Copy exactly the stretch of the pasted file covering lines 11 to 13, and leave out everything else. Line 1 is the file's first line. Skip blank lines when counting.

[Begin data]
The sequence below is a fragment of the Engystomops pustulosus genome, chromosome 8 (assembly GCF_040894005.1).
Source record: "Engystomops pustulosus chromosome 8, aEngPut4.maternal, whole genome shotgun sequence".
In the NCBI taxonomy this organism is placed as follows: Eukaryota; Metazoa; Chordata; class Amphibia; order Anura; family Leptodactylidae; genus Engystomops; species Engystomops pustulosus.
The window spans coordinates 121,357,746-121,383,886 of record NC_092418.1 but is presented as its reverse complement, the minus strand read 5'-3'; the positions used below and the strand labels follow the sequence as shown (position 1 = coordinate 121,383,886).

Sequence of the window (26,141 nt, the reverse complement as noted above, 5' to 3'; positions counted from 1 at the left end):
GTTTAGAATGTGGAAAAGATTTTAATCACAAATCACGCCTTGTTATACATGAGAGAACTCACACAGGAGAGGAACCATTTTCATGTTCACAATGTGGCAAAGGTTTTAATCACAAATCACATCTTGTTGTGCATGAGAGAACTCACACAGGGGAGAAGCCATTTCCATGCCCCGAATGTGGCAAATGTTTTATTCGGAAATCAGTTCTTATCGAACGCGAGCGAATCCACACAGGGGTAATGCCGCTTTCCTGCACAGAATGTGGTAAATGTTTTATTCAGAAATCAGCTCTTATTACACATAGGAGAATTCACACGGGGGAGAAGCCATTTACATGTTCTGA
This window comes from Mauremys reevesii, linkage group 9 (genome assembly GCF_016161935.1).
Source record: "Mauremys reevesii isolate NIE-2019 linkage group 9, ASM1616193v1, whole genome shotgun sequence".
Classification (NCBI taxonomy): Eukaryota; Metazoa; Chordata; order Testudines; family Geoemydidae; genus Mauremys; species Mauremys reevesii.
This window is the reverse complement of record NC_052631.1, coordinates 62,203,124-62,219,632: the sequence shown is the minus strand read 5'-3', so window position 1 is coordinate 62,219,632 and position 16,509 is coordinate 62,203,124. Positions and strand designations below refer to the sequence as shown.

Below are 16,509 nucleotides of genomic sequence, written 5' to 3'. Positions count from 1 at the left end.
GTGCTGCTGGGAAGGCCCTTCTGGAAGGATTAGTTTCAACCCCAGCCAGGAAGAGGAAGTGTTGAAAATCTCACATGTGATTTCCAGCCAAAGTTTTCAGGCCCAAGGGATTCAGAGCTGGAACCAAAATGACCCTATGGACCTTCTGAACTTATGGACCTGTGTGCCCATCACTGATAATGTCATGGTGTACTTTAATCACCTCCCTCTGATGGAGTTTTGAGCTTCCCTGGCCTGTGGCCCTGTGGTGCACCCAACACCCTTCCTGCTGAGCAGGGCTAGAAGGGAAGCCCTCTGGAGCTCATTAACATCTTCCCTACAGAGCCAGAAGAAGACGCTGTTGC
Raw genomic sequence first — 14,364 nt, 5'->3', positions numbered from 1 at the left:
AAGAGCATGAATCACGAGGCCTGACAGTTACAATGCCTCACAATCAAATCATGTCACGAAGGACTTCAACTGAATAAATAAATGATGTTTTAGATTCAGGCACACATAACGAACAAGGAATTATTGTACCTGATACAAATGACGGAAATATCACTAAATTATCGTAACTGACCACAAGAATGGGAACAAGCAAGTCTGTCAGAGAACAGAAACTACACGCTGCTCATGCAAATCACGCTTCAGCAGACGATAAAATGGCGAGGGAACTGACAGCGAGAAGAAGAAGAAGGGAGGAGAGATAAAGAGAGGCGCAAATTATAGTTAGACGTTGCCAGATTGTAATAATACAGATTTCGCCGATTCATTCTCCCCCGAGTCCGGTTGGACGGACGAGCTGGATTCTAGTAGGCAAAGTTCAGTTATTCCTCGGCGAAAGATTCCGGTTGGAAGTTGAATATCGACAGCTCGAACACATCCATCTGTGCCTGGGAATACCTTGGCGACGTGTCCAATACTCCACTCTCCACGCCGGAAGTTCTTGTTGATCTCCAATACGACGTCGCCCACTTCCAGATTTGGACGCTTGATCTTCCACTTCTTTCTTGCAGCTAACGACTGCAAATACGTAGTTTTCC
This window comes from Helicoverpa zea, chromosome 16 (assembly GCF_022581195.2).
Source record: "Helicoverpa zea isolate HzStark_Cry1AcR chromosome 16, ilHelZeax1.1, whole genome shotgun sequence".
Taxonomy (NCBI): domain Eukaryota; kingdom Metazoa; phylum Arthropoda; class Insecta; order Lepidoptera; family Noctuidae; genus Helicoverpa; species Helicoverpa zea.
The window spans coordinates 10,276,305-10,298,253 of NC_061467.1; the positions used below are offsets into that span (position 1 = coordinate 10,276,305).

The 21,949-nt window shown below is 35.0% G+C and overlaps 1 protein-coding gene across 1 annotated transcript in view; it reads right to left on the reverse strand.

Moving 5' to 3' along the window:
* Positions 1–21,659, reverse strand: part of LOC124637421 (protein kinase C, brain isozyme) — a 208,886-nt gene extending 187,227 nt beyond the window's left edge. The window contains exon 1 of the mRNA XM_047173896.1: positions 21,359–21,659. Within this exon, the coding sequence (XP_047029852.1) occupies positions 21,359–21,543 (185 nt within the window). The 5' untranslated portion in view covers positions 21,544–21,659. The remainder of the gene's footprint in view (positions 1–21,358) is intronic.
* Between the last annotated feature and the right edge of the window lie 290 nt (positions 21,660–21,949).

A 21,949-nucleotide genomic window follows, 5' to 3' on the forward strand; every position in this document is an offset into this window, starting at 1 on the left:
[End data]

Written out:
Below are 16,509 nucleotides of genomic sequence, written 5' to 3'. Positions count from 1 at the left end.
GTGCTGCTGGGAAGGCCCTTCTGGAAGGATTAGTTTCAACCCCAGCCAGGAAGAGGAAGTGTTGAAAATCTCACATGTGATTTCCAGCCAAAGTTTTCAGGCCCAAGGGATTCAGAGCTGGAACCAAAATGACCCTATGGACCTTCTGAACTTATGGACCTGTGTGCCCATCACTGATAATGTCATGGTGTACTTTAATCACCTCCCTCTGATGGAGTTTTGAGCTTCCCTGGCCTGTGGCCCTGTGGTGCACCCAACACCCTTCCTGCTGAGCAGGGCTAGAAGGGAAGCCCTCTGGAGCTCATTAACATCTTCCCTACAGAGCCAGAAGAAGACGCTGTTGC
Raw genomic sequence first — 14,364 nt, 5'->3', positions numbered from 1 at the left: